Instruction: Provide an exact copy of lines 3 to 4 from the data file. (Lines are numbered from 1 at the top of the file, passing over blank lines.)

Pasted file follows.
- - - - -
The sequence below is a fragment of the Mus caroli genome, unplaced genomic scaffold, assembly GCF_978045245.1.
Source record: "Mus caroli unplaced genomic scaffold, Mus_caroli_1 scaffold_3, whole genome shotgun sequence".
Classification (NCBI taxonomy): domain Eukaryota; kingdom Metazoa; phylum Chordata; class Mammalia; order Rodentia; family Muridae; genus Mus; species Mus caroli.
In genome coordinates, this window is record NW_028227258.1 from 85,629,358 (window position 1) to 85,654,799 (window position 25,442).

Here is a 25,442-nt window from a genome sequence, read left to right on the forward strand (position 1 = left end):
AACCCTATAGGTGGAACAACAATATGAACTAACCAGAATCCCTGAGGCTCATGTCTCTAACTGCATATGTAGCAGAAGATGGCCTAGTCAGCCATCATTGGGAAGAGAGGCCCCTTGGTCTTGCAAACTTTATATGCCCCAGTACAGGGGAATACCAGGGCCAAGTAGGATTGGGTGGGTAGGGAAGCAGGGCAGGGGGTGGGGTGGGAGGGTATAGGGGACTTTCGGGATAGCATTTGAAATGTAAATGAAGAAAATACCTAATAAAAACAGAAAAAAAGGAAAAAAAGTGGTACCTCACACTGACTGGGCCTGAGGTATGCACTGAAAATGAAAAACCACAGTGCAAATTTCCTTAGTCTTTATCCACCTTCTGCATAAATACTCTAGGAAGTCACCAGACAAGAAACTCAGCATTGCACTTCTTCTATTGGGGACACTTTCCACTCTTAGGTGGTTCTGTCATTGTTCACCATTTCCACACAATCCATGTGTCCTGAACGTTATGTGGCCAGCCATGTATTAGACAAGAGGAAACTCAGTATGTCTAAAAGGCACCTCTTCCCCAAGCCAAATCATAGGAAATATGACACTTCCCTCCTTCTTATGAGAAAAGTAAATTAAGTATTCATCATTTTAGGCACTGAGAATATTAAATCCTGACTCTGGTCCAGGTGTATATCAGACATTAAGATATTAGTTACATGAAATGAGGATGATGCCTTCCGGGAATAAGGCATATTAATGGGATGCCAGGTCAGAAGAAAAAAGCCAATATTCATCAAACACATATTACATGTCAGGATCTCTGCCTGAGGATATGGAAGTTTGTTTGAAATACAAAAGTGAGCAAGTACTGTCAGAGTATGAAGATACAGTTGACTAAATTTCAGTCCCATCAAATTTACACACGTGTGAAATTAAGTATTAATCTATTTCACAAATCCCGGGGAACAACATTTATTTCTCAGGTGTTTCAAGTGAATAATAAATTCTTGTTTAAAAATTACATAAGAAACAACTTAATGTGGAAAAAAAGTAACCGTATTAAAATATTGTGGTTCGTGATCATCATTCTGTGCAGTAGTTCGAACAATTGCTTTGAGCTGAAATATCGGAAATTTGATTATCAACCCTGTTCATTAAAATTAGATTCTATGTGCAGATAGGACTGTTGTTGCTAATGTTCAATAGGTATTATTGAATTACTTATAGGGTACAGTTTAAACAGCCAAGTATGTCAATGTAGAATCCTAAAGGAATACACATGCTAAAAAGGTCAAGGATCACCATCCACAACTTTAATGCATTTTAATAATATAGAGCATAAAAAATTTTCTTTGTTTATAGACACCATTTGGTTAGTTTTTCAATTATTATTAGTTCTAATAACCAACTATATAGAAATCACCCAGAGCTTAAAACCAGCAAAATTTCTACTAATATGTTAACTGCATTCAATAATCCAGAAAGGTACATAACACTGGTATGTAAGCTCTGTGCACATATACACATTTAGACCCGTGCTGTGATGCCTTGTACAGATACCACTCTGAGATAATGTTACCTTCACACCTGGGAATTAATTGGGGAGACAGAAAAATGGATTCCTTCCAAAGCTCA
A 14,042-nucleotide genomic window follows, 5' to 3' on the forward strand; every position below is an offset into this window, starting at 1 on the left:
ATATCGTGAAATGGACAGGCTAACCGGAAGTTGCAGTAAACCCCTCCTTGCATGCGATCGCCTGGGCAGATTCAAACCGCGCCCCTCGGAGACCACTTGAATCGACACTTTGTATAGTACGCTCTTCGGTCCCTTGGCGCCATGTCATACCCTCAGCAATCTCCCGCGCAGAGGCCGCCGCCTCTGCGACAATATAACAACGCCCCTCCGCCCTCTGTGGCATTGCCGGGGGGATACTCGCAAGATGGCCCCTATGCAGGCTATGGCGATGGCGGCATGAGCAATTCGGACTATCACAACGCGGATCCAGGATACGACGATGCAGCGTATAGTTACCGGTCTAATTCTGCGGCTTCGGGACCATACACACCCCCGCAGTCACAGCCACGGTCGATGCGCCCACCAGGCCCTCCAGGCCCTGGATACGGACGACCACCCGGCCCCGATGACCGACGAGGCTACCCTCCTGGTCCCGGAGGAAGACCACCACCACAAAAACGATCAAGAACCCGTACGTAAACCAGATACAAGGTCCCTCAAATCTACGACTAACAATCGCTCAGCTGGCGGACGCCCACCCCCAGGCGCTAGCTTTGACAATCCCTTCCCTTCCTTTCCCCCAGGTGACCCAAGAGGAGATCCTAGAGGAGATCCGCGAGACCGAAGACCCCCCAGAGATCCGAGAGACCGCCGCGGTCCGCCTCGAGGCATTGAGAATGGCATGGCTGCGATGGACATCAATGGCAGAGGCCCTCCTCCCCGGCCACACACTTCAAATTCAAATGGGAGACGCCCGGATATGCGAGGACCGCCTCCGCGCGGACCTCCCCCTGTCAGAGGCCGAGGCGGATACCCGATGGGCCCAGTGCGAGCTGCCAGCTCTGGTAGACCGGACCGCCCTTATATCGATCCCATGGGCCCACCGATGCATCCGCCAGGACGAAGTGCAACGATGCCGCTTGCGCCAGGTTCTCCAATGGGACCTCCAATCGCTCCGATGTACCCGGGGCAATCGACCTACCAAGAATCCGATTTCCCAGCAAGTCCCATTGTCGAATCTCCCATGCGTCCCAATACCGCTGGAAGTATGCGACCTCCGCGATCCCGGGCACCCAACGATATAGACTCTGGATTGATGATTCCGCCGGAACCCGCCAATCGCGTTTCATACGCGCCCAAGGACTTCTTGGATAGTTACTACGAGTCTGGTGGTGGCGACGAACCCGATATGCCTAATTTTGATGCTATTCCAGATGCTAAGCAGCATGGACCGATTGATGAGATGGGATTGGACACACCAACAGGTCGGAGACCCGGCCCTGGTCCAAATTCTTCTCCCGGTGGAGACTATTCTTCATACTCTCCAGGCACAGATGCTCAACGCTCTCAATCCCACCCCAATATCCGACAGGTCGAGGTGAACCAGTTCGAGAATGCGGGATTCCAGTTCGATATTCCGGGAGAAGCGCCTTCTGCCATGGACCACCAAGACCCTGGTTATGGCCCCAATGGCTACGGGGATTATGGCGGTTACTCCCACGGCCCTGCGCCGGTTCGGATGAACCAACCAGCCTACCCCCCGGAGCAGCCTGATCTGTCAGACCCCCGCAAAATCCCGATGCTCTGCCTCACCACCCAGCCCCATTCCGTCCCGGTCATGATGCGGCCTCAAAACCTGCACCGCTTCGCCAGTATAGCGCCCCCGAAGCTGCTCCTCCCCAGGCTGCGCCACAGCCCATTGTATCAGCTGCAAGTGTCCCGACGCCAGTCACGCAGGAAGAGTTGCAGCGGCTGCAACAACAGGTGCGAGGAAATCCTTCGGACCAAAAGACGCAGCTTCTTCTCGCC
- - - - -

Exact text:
Classification (NCBI taxonomy): domain Eukaryota; kingdom Metazoa; phylum Chordata; class Mammalia; order Rodentia; family Muridae; genus Mus; species Mus caroli.
In genome coordinates, this window is record NW_028227258.1 from 85,629,358 (window position 1) to 85,654,799 (window position 25,442).